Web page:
<!-- Swiftype Variables -->

Pension Funds

Consolidation, industry changes reduce Netherlands retirement plans by 62% over past 10 years

The number of retirement plans in the Netherlands has fallen 62.4% over the decade ended June 30, and 74.7% over the 20 years to that date, said De Nederlandsche Bank.

The Dutch financial watchdog said the consolidation trend is set to continue, with a further 45 plans notifying DNB of their decision to liquidate.

A news release by the regulator said the decline is largely related to corporate plans, with their number falling to 192 as of June 30. That compared to 605 corporate plans at the end of 2007.

Industrywide multiemployer plans are also falling, to 59 as of June 30 compared to 10 years ago when there were 96.

DNB said decisions to liquidate or merge assets are driven by "multiple converging trends, including the increasing cost of pension administration, further tightening of statutory requirements, difficulty of finding suitable board members, the fund's financial position or demographic composition, and developments at the employer" such as mergers, company failures or adjustments. "Consolidation may also help to achieve economies of scale," said the release.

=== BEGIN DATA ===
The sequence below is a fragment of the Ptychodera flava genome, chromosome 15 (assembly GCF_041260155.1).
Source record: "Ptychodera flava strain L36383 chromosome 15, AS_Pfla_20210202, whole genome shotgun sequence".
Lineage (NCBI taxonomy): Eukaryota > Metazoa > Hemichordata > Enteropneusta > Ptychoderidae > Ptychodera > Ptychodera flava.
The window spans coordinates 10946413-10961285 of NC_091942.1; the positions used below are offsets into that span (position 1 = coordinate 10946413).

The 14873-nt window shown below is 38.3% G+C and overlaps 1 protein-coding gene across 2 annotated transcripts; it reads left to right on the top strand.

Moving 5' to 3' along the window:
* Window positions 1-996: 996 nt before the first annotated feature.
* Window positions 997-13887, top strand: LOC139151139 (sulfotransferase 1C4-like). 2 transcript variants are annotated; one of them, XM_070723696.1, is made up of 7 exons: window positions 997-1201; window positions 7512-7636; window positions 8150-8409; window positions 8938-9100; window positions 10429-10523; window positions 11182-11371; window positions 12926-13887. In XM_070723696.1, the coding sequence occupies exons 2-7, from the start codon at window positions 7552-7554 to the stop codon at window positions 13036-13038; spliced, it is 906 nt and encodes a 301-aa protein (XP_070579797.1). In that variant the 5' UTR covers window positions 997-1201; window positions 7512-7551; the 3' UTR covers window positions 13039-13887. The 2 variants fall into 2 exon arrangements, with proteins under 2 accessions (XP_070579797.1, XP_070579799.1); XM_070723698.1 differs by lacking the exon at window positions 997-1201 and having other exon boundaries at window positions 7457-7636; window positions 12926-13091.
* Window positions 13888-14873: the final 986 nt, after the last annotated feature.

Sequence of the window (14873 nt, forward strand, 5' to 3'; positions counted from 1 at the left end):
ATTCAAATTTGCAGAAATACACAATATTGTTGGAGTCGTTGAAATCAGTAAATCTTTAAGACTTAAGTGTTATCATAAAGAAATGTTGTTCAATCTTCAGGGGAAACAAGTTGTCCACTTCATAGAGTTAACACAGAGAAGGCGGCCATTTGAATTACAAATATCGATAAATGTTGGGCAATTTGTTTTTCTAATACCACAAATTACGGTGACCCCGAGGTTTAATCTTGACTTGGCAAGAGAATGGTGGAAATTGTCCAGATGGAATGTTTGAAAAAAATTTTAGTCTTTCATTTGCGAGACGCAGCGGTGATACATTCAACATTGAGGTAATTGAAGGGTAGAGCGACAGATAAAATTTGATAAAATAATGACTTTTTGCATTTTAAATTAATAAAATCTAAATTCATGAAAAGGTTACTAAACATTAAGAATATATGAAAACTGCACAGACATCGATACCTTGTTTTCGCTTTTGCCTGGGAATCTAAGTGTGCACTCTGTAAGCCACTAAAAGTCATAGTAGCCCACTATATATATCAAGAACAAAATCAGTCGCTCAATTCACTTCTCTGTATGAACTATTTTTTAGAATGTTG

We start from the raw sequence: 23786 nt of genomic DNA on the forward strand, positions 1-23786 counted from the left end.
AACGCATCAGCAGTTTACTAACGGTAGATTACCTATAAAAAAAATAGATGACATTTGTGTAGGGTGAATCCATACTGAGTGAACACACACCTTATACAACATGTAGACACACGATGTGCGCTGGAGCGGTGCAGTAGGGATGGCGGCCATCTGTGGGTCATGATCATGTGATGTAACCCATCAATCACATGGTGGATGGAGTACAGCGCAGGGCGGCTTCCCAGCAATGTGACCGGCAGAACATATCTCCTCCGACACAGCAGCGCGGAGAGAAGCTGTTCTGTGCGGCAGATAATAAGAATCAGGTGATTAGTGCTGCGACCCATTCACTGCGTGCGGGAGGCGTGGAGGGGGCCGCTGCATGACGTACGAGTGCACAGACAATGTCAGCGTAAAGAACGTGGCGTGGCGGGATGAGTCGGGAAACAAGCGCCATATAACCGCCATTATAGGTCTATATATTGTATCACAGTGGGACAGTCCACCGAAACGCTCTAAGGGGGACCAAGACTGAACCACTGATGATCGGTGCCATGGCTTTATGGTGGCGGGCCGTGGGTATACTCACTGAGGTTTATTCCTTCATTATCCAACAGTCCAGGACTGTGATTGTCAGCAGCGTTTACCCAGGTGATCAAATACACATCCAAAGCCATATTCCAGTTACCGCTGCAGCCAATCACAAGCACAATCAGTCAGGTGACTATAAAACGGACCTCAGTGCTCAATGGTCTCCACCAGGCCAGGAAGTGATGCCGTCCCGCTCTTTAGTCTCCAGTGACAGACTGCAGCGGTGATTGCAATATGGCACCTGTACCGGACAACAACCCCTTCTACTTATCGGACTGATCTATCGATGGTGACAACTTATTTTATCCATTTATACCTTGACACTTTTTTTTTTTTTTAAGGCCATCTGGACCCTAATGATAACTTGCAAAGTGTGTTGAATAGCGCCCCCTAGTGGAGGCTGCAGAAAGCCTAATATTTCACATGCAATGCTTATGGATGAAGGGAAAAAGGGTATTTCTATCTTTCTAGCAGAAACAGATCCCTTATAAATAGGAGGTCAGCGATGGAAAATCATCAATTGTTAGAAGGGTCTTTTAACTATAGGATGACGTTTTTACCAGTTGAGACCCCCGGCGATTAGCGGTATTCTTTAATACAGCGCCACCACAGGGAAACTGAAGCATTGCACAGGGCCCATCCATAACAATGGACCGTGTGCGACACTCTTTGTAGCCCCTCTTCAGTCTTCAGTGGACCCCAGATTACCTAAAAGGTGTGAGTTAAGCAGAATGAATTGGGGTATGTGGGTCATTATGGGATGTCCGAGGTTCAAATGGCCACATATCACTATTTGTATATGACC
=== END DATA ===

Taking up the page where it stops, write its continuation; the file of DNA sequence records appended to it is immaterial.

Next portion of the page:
DNB said the assets of liquidated plans can either be transferred to another provider or merged with other plans.

The regulator said insurance firms, industry-wide plans and "general pension funds" — collective plans that may cover defined benefit, defined contribution, multiemployers and cross-border plans — have taken over more of the assets over the past three years than premium pension institutions and company plans.

The regulator said sustainable plans are able to meet the obligations toward their participants in the long term. "This is why we expect pension funds to consider their sustainability and develop a vision and strategy for the future. The fact that the future of the sector is as yet unclear emphasizes the importance for pension funds to have a vision and strategy in place, and to be able to anticipate changes to the system. This applies to both smaller and larger pension funds," said the release. Earlier this year, DNB identified a group of 22 plans as "highly vulnerable" from which it has requested a plan for the future. This plan will indicate if and how they intend to address their vulnerabilities or how they intend to resolve their activities in an orderly fashion.